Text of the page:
Last Updated on March 30, 2014 by Shaun Snapp
- Who supply chain planning reports to versus who it should report to?
- The current problem is the time horizon orientation of supply chain planning.
Introduction to Who Supply Chain Should Report
I was recently asked where a potential newly created supply chain-planning department should report. Online you can find answers to the question of where supply chain planning departments usually report. But this does not answer the question of where the Supply Chain Planning department should report.
In the area of supply chain planning, there are genuinely very few companies to look up to. Companies want the benefits of supply chain planning. They want better forecasts, lower inventories, more efficient manufacturing, etc.. But they do not want to set up the necessary preconditions to obtaining these benefits.
Regarding the history of supply chain planning – there is little doubt that planning goes back since as long as there have been supply chains. In its modern incarnation, supply chain planning charts it’s growth along with the growth of computerization.
History of MRP and DRP Systems
MRP was developed in the early 1960’s but not implemented in companies in any significant number until the mid-1970’s. By the mid-1980’s ERP systems – which contained both MRP and DRP – had become famous, but these were by in sizeable black box MRP/DRP systems. That is, they did not give people the ability to aggregate and control the information in a way that was conducive to planning.
Even with the development of much more sophisticated systems, because most MRP and DRP that are run are typically run from an ERP system. This is still a problem for many companies, as this article explains.
I would propose that supply chain planning became what we think of it today in roughly the mid-1990s. This was when planning systems began to be broadly implemented. This means that modern supply chain planning is recent. Perhaps it should not be all that surprising that it has not been mastered by companies. One of the questions is how can the organization of supply chain planning be made more effective.
Who Supply Chain Planning Normally Reports To
Who an entity reports to controls its orientation and its bias. In researching this article, I was shocked to learn that some companies have their supply chain planning report into sales. This is an undeniable place you do not want supply chain planning reporting to.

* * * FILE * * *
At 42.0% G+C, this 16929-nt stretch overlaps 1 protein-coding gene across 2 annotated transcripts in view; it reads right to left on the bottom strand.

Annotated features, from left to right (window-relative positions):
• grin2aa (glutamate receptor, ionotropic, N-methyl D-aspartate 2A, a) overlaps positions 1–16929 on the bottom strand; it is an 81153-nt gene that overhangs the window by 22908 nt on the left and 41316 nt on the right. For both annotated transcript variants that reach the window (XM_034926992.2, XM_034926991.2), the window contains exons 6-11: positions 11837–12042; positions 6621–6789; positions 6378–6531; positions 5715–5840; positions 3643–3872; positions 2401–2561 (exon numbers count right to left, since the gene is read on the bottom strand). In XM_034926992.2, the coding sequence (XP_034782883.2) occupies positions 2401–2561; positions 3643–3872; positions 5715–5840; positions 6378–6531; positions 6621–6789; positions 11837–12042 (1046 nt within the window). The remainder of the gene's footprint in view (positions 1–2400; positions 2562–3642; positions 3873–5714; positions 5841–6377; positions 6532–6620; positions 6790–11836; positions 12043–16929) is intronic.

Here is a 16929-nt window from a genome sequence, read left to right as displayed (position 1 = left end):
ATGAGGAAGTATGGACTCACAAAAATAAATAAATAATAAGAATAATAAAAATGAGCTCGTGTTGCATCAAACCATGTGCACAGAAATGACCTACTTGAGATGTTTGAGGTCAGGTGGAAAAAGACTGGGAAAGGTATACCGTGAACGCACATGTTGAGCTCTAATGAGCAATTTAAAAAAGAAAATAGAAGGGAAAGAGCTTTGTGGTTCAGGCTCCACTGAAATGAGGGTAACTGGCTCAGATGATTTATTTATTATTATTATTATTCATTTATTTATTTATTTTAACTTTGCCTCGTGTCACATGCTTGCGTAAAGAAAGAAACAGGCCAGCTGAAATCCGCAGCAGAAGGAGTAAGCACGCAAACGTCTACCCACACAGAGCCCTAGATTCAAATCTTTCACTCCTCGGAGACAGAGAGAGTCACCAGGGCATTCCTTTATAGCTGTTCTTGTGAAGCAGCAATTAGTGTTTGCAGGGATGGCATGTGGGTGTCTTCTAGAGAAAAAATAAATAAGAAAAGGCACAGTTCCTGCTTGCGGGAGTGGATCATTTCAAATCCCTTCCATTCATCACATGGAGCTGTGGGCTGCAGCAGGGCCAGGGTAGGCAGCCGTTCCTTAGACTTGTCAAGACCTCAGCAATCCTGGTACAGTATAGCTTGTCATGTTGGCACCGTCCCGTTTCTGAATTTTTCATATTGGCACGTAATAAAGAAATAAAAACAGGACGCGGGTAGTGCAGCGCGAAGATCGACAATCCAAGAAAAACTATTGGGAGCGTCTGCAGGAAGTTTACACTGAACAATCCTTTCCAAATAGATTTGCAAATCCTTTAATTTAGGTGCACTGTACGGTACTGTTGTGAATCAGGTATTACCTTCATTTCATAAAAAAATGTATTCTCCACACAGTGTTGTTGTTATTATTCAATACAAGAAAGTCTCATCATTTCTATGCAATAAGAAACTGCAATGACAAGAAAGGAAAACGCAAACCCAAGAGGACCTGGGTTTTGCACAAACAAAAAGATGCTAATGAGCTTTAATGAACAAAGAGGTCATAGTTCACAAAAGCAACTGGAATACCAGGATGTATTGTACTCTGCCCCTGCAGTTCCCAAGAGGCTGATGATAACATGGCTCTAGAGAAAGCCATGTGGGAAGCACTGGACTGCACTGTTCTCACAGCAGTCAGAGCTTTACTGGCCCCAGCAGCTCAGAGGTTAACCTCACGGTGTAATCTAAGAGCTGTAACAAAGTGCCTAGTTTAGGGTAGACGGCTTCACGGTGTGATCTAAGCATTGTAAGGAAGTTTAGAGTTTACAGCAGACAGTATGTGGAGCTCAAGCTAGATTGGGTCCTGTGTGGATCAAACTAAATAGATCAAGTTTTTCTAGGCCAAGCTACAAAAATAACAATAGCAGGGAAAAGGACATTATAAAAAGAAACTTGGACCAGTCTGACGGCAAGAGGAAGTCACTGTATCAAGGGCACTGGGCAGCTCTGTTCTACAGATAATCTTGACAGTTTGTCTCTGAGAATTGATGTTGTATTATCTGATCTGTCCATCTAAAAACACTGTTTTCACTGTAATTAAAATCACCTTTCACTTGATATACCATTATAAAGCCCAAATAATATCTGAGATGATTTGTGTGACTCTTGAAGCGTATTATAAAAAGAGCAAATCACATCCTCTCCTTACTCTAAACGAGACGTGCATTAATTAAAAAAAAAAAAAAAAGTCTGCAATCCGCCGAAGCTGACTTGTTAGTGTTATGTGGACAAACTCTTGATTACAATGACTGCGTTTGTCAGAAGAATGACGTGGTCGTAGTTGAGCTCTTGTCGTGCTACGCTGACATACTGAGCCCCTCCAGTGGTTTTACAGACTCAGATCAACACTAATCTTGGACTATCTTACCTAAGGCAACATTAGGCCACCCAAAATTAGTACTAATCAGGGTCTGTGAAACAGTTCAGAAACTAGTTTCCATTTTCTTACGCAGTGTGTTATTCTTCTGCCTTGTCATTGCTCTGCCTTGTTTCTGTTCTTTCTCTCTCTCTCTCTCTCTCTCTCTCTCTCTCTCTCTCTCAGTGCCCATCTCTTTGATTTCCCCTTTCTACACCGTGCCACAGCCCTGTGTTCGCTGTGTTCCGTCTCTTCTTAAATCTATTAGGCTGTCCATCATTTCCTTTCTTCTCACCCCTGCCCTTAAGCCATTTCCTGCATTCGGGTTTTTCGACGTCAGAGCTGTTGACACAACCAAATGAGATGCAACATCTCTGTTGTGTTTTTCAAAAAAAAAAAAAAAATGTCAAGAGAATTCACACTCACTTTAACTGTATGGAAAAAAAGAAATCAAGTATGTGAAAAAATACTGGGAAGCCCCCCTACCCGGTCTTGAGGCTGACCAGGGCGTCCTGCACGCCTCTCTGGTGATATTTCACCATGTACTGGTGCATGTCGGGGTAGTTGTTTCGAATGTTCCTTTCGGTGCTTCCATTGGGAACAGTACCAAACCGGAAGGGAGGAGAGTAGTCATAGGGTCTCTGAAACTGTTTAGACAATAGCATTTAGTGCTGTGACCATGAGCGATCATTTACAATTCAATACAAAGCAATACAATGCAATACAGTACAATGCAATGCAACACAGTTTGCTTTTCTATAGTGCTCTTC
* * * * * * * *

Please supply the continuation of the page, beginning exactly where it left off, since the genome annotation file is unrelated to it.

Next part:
- First, a salesperson and a planner are two different ends of the spectrum.
- A salesperson wants things in the short term, while a planner is all about the long term.
A second place that supply chain planning most often reports is to operations. There is some logic to this assignment, but it’s not optimal because operations also have a near-term orientation. So while there is some match in the knowledge-based of the two entities as both talk the language of inventory and efficiency, there is a major disconnect regarding timeline orientation. When supply chain planning reports to operations, the VP of Operations will rarely be out of planning. The VP of Operations sets the agenda for those that report to him/her.
The Common Issue of Time Horizon Orientation
Upon analyzing many planning organizations, it is clear that one of the major problems with them is that they are oriented around too short of a horizon. If you look at supply planning systems, it is quite common for supply chain planning not to have total control over the parameters.
At most companies, those in operations can go in and adjust the parameters. In some companies, salespeople also have this ability. The logic that is presented for this is that each group is trying to do something that will “meet customer demand.” Typically this is an oversimplification. One may meet one customer demand, but shorting another customer demand. Or one might meet customer demand in the short term and short a future customer.
The problem is that supply chain planning parameters are not designed to be changed interactively. They should be periodically reviewed, but not altered to meet a short-term objective.
There are ways of placing orders in the ERP system that can meet the need of merely adding more supply to the system. A major problem with making these types of changes to parameters is that after the event passes, they are rarely changed back.
The problem with making supply chain planning report to any of the possible entities (sales, operations, IT, etc..) is that they all have time horizons that are shorter that supply chain planning’s time horizon. Supply chain planning cannot be effective at taking advantage of the software tools that it uses if it continually has its timelines shortened.
Planning is supposed to take the long view, and it isn’t easy to do this if the entity that one is reporting to does not share this as a KPI. For instance, it is quite common for VP’s of Operations to be hostile to planning – and this undermines the resources that the company has put into planning. In my view, supply chain planning should not report to any of these entities, but should instead report directly to the CEO.
Something that this would allow is for the more strategic use of supply chain planning output. Supply chain planning can run long-range simulations that will provide the analytical support that the CEO requires to manage the business better. Unfortunately, few companies leverage their supply chain planning in this way.